AUGUSTA — The sun finally shone on Dance Unlimited’s young dancers this week, just in time for the Augusta dance studio’s 20th anniversary recital performances.

Dancers had their classes interrupted by the coronavirus pandemic in March, then switched to online dance lessons in their homes via Zoom and, more recently, got together for some in-person lessons in the studio’s parking lot.

Still, they danced.

The unusual months of dance lessons culminated, in what was a surprise for many of the 300 or so students, with the chance to show what they’d learned. Family members looked on in person, from a large raised stage setup in the dance studio’s parking lot, complete with its own sound system and a decorated backdrop.

“When you think of kids dancing outside, you picture they’ll be doing a dance for you in a driveway, but we get there and there’s a raised, full stage there with a backdrop, it was better than anything I could have expected,” said Bethany Miller, of Winthrop, whose 13-year-old daughter, Lauren, took many classes and had several performances this week.

“It was a nice surprise. We felt safe and comfortable, yet at the same time it was fun and exciting, even in this crazy time we’re having. You could tell they wanted to do something special for the kids.”

Due a state ban on large gatherings due to the coronavirus, Dance Unlimited, in its 20th anniversary year, was unable to host its large, end-of-year dance recital at an auditorium packed with the dancers’ families. This year’s recitals were performed on the outdoor stage, one class at a time. Once all of the classes — more than 60 of them — had their moment in the spotlight, the recorded performances will be combined and made into a video, which will be given to all dancers.

Weather for a week’s worth of performances was a concern, but the week has been rain-free, if a bit hot. Laura Lewis, owner and artistic director of Dance Unlimited, said the outdoor recitals were a way to give the students a chance to show what they’ve learned onstage, and have their accomplishments recognized.

“The joy on these kids’ faces is phenomenal, just priceless seeing them feeling like they’re a part of something, after all the isolation,” Lewis said of the performance by students who had their school year end abruptly when classrooms, and the dance studio, closed in mid-March. “As a mom I watched the kids lose so much, they had the rug ripped out from under them (by the pandemic). I’m glad we were able to bring a sense of normalcy.

Each day this week, the dance studio hosted a new class performing on the stage every 30 minutes, for four to five hours a day. Depending on the size of the class, dancers at most sessions could have their parents and a few other family members there to watch them perform.

“I think it’s great, people were concerned we wouldn’t be able to do something, but Laura, from day one, said she didn’t know how but she would make it happen,” said Madeline Levesque, 17, a junior at Cony High school and an eight-year dancer and member of Dance Unlimited’s senior performance company. “To not have a recital would have been heartbreaking, especially to our seniors.”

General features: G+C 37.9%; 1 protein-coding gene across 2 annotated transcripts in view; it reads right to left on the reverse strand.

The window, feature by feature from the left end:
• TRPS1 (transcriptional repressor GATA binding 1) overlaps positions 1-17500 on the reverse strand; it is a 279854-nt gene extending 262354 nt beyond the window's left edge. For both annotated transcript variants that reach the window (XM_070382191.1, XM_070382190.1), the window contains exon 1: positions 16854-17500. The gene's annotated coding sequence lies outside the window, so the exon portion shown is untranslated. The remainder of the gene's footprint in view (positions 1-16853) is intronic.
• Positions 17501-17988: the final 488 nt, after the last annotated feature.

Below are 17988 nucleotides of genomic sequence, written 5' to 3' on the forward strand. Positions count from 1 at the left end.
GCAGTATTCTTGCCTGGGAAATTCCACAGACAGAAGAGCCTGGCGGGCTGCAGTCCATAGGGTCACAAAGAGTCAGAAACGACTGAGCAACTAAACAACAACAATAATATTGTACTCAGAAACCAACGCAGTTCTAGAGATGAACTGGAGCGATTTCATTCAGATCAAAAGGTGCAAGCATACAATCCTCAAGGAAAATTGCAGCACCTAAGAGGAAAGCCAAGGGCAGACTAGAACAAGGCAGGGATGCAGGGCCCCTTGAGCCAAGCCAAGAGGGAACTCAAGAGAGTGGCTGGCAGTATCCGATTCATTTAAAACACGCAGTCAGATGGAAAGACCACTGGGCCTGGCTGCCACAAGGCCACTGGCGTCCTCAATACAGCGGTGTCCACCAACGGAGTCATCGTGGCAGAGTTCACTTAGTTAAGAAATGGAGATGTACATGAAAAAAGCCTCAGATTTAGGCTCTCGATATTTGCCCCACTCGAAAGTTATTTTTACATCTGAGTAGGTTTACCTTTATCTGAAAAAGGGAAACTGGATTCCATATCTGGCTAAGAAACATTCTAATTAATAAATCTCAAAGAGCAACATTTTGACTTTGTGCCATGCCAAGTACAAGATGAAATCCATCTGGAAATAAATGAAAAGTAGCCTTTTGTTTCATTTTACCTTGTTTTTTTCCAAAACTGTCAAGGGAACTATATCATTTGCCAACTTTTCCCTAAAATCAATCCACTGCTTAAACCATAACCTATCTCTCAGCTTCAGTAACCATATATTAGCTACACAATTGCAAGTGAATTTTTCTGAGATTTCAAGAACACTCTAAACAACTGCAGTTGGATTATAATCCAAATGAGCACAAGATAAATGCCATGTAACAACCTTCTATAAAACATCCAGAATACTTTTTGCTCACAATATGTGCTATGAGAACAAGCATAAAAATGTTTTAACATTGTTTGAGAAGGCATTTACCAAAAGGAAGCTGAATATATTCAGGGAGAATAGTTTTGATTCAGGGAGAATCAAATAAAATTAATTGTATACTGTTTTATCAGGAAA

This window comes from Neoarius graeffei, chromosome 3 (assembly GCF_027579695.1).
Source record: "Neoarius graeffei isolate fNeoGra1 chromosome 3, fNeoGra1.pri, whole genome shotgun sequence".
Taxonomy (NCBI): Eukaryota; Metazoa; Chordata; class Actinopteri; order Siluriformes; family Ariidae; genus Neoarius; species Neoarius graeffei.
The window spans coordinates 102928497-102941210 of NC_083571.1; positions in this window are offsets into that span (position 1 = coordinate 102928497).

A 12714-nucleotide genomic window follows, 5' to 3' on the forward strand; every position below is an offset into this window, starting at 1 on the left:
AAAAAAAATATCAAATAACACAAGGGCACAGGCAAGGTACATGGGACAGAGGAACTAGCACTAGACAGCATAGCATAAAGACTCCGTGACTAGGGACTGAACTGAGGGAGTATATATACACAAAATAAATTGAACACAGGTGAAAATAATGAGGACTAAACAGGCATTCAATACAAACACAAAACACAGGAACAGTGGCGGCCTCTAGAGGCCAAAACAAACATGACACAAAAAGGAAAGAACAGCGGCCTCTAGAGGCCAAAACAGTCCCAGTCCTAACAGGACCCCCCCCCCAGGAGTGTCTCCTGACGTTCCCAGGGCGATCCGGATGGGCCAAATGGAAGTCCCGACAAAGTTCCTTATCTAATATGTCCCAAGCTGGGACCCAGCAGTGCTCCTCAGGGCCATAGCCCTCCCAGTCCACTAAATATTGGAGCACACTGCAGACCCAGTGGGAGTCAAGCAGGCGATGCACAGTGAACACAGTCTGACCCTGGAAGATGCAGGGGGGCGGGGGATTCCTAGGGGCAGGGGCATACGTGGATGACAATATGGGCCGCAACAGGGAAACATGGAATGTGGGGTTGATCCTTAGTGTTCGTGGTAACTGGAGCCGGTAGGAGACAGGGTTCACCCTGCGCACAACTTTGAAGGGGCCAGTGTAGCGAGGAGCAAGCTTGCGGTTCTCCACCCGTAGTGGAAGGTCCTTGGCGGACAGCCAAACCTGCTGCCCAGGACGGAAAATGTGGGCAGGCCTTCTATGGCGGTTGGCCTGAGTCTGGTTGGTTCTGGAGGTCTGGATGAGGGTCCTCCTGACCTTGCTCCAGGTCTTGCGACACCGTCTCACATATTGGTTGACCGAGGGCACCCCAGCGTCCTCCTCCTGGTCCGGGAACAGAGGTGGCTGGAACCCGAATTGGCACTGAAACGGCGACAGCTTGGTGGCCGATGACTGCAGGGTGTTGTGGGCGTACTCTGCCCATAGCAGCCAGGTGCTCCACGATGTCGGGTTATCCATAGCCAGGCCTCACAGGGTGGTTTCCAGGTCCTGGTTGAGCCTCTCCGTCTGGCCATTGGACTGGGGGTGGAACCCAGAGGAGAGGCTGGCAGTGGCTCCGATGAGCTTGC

Thursday afternoon, a half-dozen aspiring ballerinas, ages 9 to 11, took to the stage to perform, as Lewis oversaw the recital and instructor Bri Killam danced where her students could see the moves of the routine — in case they needed someone to follow. The young dancers moved their arms in graceful sweeping motions, danced on their toes  and leapt several times, their families cheering and clapping when they finished.

They skipped a move in which the dancers would kneel on the stage, because the black surface of the stage had gotten hot in the afternoon sun. A tent was setup next to the stage, providing shade for dancers while they weren’t performing.

The stage was occasionally watered down, between performances, to help keep it from being too hot for dancers’ feet. Other precautions, these related to preventing the potential spread of the coronavirus, were taken too, including sanitizing seating between performances and making sure dancers sanitized their hands, and had their temperatures checked, before dancing together.

Lauren Dow’s two daughters — Denise, 9, and Annie, 6 — danced Wednesday.

“It was beautiful. It was super unconventional. But Laura, who kept telling people we’re still dancing, made it memorable but also safe for everybody,” said Dow of Augusta. “That experience for the kids, you can’t just cancel something like that. The kids have been working hard since September.”

Dow said while the dance lessons were virtual, her daughters practiced dancing in the family’s living room.

Miller’s daughter practiced in their foyer, “a room big enough she doesn’t kick anything, or anyone,” she said.

Her daughter, Lauren, said she missed not being able to dance and visit with the friends she has made through dance, so she was glad to have a recital, even if it was different.

She said they had to alter their routines, and could not do any dances that involved contact with dance partners.

Students, who were not required to perform at the recitals, also received their medals for completing their classes. The dancers posed for photographs, as all end-of-year activities were combined for the in-person event.

Since June 1, the studio hosted students for a few rehearsals each in the parking lot, but without the stage. The stage was kept a secret — from most dancers — until the performers showed up.

“The students work really hard and this is the culmination of their education,” Lewis said. “So even though they’d been dancing in their living rooms, they were still working hard. It’s important to celebrate and give them some recognition. And with it also being our 20th anniversary, we had to celebrate that.”

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